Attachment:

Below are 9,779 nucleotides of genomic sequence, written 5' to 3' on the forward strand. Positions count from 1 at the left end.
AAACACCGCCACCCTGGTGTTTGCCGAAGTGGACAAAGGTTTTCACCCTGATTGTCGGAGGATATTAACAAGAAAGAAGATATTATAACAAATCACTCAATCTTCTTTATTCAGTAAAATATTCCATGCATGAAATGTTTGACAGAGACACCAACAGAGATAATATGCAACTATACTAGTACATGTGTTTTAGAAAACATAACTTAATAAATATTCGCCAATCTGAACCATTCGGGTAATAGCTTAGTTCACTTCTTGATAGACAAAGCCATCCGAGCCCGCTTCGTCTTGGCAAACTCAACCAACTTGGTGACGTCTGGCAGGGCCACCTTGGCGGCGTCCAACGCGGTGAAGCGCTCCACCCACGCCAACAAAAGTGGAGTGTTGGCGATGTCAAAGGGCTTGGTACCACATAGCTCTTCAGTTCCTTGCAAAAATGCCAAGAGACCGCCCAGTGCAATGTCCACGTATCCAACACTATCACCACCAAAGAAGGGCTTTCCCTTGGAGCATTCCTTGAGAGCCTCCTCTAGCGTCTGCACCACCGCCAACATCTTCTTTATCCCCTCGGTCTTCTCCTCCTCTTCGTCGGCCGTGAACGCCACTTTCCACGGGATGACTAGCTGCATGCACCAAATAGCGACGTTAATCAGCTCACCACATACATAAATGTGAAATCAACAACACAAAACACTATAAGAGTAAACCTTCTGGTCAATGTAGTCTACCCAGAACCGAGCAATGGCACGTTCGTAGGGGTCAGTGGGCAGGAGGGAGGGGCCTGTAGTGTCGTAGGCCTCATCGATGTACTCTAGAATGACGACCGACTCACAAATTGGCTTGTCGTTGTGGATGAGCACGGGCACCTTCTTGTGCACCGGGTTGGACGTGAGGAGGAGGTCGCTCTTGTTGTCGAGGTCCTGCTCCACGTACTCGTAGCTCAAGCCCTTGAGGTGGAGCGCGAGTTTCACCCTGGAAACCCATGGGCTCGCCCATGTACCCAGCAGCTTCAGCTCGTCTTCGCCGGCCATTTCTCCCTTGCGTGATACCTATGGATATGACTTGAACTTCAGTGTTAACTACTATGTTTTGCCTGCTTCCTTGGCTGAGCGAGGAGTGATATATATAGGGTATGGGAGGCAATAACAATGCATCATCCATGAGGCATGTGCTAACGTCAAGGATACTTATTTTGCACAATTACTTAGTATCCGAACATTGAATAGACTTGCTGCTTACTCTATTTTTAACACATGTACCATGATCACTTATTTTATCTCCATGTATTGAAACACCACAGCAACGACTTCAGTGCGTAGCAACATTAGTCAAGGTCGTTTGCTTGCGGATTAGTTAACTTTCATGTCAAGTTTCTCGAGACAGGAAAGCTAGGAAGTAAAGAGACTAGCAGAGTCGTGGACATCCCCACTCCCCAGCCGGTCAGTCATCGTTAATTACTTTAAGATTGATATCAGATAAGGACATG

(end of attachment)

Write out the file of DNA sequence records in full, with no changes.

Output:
Below are 9,779 nucleotides of genomic sequence, written 5' to 3' on the forward strand. Positions count from 1 at the left end.
AAACACCGCCACCCTGGTGTTTGCCGAAGTGGACAAAGGTTTTCACCCTGATTGTCGGAGGATATTAACAAGAAAGAAGATATTATAACAAATCACTCAATCTTCTTTATTCAGTAAAATATTCCATGCATGAAATGTTTGACAGAGACACCAACAGAGATAATATGCAACTATACTAGTACATGTGTTTTAGAAAACATAACTTAATAAATATTCGCCAATCTGAACCATTCGGGTAATAGCTTAGTTCACTTCTTGATAGACAAAGCCATCCGAGCCCGCTTCGTCTTGGCAAACTCAACCAACTTGGTGACGTCTGGCAGGGCCACCTTGGCGGCGTCCAACGCGGTGAAGCGCTCCACCCACGCCAACAAAAGTGGAGTGTTGGCGATGTCAAAGGGCTTGGTACCACATAGCTCTTCAGTTCCTTGCAAAAATGCCAAGAGACCGCCCAGTGCAATGTCCACGTATCCAACACTATCACCACCAAAGAAGGGCTTTCCCTTGGAGCATTCCTTGAGAGCCTCCTCTAGCGTCTGCACCACCGCCAACATCTTCTTTATCCCCTCGGTCTTCTCCTCCTCTTCGTCGGCCGTGAACGCCACTTTCCACGGGATGACTAGCTGCATGCACCAAATAGCGACGTTAATCAGCTCACCACATACATAAATGTGAAATCAACAACACAAAACACTATAAGAGTAAACCTTCTGGTCAATGTAGTCTACCCAGAACCGAGCAATGGCACGTTCGTAGGGGTCAGTGGGCAGGAGGGAGGGGCCTGTAGTGTCGTAGGCCTCATCGATGTACTCTAGAATGACGACCGACTCACAAATTGGCTTGTCGTTGTGGATGAGCACGGGCACCTTCTTGTGCACCGGGTTGGACGTGAGGAGGAGGTCGCTCTTGTTGTCGAGGTCCTGCTCCACGTACTCGTAGCTCAAGCCCTTGAGGTGGAGCGCGAGTTTCACCCTGGAAACCCATGGGCTCGCCCATGTACCCAGCAGCTTCAGCTCGTCTTCGCCGGCCATTTCTCCCTTGCGTGATACCTATGGATATGACTTGAACTTCAGTGTTAACTACTATGTTTTGCCTGCTTCCTTGGCTGAGCGAGGAGTGATATATATAGGGTATGGGAGGCAATAACAATGCATCATCCATGAGGCATGTGCTAACGTCAAGGATACTTATTTTGCACAATTACTTAGTATCCGAACATTGAATAGACTTGCTGCTTACTCTATTTTTAACACATGTACCATGATCACTTATTTTATCTCCATGTATTGAAACACCACAGCAACGACTTCAGTGCGTAGCAACATTAGTCAAGGTCGTTTGCTTGCGGATTAGTTAACTTTCATGTCAAGTTTCTCGAGACAGGAAAGCTAGGAAGTAAAGAGACTAGCAGAGTCGTGGACATCCCCACTCCCCAGCCGGTCAGTCATCGTTAATTACTTTAAGATTGATATCAGATAAGGACATG